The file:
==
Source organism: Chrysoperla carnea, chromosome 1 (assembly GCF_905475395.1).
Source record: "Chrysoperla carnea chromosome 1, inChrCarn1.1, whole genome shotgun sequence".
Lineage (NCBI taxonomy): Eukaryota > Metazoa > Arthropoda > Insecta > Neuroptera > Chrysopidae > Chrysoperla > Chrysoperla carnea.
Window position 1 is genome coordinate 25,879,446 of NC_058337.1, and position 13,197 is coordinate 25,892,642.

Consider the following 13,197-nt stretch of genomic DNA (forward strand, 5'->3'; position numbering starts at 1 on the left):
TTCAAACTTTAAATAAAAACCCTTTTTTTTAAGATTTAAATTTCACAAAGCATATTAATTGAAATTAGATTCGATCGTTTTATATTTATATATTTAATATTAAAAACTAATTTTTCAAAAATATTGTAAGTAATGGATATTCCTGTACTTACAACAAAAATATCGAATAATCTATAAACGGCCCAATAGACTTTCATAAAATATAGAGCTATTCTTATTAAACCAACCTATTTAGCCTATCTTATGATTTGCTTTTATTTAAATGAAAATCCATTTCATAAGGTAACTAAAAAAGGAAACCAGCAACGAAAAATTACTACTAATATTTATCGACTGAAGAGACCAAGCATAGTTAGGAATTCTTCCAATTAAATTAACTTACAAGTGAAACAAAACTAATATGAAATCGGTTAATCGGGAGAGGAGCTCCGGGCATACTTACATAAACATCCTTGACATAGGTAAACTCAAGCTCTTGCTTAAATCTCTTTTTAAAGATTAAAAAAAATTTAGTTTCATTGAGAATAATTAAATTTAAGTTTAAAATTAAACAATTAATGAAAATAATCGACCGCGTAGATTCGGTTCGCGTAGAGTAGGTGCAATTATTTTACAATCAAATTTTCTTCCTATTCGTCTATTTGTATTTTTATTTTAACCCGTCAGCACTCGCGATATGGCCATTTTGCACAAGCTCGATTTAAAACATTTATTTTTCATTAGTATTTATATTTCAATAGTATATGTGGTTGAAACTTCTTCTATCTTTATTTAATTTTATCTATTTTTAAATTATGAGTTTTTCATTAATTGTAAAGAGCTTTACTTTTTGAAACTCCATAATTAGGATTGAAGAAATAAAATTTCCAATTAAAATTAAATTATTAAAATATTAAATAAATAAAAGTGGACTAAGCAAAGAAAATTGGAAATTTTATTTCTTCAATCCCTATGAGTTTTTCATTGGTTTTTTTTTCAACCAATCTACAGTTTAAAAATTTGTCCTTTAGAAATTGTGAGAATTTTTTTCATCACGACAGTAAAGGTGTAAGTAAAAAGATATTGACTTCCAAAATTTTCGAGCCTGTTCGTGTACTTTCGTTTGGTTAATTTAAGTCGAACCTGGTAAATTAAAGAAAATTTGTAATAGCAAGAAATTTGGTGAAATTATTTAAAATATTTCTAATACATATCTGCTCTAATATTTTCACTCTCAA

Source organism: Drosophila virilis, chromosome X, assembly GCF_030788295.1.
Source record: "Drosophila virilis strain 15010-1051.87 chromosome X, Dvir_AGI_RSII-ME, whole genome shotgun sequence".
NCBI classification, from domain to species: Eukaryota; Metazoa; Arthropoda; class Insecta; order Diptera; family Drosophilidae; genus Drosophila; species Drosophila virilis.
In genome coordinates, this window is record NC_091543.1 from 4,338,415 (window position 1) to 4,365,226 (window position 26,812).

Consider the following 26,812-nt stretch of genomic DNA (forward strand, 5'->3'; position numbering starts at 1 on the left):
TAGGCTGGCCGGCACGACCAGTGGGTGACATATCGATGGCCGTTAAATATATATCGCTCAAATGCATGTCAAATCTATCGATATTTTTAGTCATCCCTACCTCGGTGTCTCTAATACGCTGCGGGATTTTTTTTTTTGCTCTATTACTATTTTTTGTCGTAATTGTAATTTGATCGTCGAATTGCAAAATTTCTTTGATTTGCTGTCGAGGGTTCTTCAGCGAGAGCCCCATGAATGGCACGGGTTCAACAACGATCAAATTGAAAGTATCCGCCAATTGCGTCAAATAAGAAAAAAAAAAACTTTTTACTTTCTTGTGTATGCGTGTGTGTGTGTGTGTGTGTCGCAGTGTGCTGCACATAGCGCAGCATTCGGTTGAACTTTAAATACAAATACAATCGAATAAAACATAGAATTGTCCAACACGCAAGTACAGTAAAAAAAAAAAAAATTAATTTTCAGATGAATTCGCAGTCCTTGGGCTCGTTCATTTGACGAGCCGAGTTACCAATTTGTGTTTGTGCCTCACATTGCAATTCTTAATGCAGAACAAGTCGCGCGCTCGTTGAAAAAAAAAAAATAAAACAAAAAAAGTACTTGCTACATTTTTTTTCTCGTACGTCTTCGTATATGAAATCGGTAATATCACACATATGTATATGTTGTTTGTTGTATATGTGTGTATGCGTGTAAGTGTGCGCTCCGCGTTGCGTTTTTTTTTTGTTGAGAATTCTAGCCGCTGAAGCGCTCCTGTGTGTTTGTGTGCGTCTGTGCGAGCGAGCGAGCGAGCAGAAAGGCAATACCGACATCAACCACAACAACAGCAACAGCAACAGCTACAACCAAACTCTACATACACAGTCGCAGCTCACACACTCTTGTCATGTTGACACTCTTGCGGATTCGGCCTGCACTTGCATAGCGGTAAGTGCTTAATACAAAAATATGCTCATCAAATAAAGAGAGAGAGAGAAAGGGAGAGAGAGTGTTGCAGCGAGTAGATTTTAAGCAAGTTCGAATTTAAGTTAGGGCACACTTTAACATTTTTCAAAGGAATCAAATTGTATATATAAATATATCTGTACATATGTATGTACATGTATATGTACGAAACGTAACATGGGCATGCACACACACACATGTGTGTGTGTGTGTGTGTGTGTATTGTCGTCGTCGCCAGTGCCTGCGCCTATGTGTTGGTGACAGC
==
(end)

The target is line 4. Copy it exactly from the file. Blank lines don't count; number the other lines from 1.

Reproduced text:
Window position 1 is genome coordinate 25,879,446 of NC_058337.1, and position 13,197 is coordinate 25,892,642.